“Does that sound like we’re in a healthy situation, a healthy place, if $2,000 a month is an improvement and it’s actually helping people?”
This income increase shows that governments have the ability to act quickly if they want to, Saulnier said. “I think we need to get some things out of COVID,” she said.
No increase in minimum wage
Nova Scotia Premier Tim Houston recently said there are no plans at work to provide relief to those struggling with the soaring cost of living.
“I don’t agree that we didn’t do anything,” he said at the legislature last week, referring to the $13.2 million package announced in March to help those affected. income support.
That package includes additional funding for food banks and a one-time $150 payment for income-supported people and those eligible for the provincial heating-assistance rebate.
It’s not clear exactly how far that one-time payment will help those already receiving it, given the rapidly increasing costs of housing, food and fuel.
In addition, Houston said he is not considering accelerating a plan to implement a $15 minimum wage, even though that plan was introduced in January, before inflation reached the crisis levels seen in the past few months. recently.
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During Wednesday’s meeting, Ava Czapalay, Deputy Minister of Labour, Skills and Immigration, said the province must use a “balanced approach” when it comes to raising the minimum wage.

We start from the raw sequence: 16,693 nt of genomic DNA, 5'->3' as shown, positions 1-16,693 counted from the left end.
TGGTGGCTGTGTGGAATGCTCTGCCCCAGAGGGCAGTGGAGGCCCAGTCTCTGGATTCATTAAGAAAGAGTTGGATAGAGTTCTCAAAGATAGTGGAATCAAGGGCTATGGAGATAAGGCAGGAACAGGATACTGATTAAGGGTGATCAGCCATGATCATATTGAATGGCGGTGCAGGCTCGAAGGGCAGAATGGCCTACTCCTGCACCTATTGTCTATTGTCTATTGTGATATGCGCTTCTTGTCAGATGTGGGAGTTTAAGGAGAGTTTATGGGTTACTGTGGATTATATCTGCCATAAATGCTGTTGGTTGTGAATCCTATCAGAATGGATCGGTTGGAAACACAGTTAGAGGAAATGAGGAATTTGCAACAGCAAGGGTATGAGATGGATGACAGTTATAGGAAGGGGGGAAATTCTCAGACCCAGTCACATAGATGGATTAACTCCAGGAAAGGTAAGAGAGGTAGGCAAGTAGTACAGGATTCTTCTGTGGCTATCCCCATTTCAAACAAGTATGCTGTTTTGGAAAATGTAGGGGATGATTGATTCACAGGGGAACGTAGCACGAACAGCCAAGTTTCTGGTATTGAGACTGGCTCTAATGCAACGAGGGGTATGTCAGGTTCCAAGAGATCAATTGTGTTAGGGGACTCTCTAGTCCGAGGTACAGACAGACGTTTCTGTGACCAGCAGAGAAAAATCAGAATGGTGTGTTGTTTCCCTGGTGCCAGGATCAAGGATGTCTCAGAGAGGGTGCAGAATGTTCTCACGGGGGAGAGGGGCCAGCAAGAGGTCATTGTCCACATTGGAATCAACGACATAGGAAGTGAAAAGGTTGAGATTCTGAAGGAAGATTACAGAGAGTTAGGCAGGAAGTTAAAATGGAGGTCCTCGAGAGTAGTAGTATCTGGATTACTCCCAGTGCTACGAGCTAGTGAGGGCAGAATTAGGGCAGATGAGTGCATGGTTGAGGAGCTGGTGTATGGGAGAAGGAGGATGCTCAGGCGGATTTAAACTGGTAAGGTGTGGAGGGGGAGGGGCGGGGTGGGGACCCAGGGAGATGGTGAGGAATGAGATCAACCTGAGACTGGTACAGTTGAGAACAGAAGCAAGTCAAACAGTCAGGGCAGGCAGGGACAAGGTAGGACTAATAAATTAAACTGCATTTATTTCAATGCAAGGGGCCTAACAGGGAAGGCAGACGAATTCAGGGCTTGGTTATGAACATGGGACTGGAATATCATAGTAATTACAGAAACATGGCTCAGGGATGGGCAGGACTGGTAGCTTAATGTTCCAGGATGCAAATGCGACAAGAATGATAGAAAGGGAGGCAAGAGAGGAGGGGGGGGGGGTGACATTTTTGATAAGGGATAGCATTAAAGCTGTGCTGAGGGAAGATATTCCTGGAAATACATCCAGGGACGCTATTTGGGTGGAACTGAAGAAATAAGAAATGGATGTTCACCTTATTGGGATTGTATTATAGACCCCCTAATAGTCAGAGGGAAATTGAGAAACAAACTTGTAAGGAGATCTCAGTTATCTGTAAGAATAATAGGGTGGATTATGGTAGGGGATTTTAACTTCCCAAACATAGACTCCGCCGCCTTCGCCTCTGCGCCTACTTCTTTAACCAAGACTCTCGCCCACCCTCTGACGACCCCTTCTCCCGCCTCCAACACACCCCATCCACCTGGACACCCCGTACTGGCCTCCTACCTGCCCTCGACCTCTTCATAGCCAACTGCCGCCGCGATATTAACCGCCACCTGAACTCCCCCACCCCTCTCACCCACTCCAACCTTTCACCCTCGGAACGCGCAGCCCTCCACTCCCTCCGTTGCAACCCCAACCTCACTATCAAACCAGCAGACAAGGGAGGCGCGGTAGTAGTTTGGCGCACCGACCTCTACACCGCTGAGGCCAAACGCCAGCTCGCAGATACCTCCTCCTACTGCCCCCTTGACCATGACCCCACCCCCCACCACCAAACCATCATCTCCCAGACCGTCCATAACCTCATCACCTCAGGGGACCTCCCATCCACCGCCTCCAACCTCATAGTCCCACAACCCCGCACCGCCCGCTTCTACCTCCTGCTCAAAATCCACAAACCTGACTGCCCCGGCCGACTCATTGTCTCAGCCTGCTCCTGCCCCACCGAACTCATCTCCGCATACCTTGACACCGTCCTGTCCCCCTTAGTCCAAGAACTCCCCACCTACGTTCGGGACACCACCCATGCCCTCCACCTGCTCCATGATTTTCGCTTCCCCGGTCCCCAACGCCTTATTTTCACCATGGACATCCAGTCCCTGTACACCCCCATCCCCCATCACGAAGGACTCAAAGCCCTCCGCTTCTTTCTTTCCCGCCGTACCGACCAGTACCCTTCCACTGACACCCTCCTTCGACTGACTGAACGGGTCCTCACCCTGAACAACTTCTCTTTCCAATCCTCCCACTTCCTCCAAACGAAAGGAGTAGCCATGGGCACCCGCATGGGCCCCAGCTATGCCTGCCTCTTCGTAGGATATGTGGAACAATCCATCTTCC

“I would say again that the minimum wage affects the lives of many workers, as well as businesses, and it is about striking a balance,” she said.
“If the minimum wage is too high, then businesses may consider part-time work or perhaps make some adjustments that impact more workers.”
Her colleague Cynthia Yazbek, executive director of labor services, says the minimum wage cannot rise to five times the rate of the consumer price index, or “you start to see some negative effects.” to entrepreneurship employment” employs workers in their small businesses, in their workplaces. “
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As of April, consumer prices in Nova Scotia were up 7.1% year over year. LeBlanc points out that five times seven is 35.
“It looks to me like at this point, with the CPI being so high… I think we can work out a $15 gain a lot faster,” she said.
NDP MLA member and committee member Claudia Chender asked whether the province would consider bringing the commission back to the minimum wage review or raise wages in an “urgent” manner beyond the commission’s recommendations, “extraordinary.” acknowledge the impact of low wages on our economy and ask them to review the available information.”
Czapalay said the minimum wage review committee is the mechanism the province uses to set the minimum wage, and there is currently a vacant position that needs to be filled before it can meet again.
“It’s important to take both an employee’s and an employer’s perspective and offer that advice in that balanced way,” she says.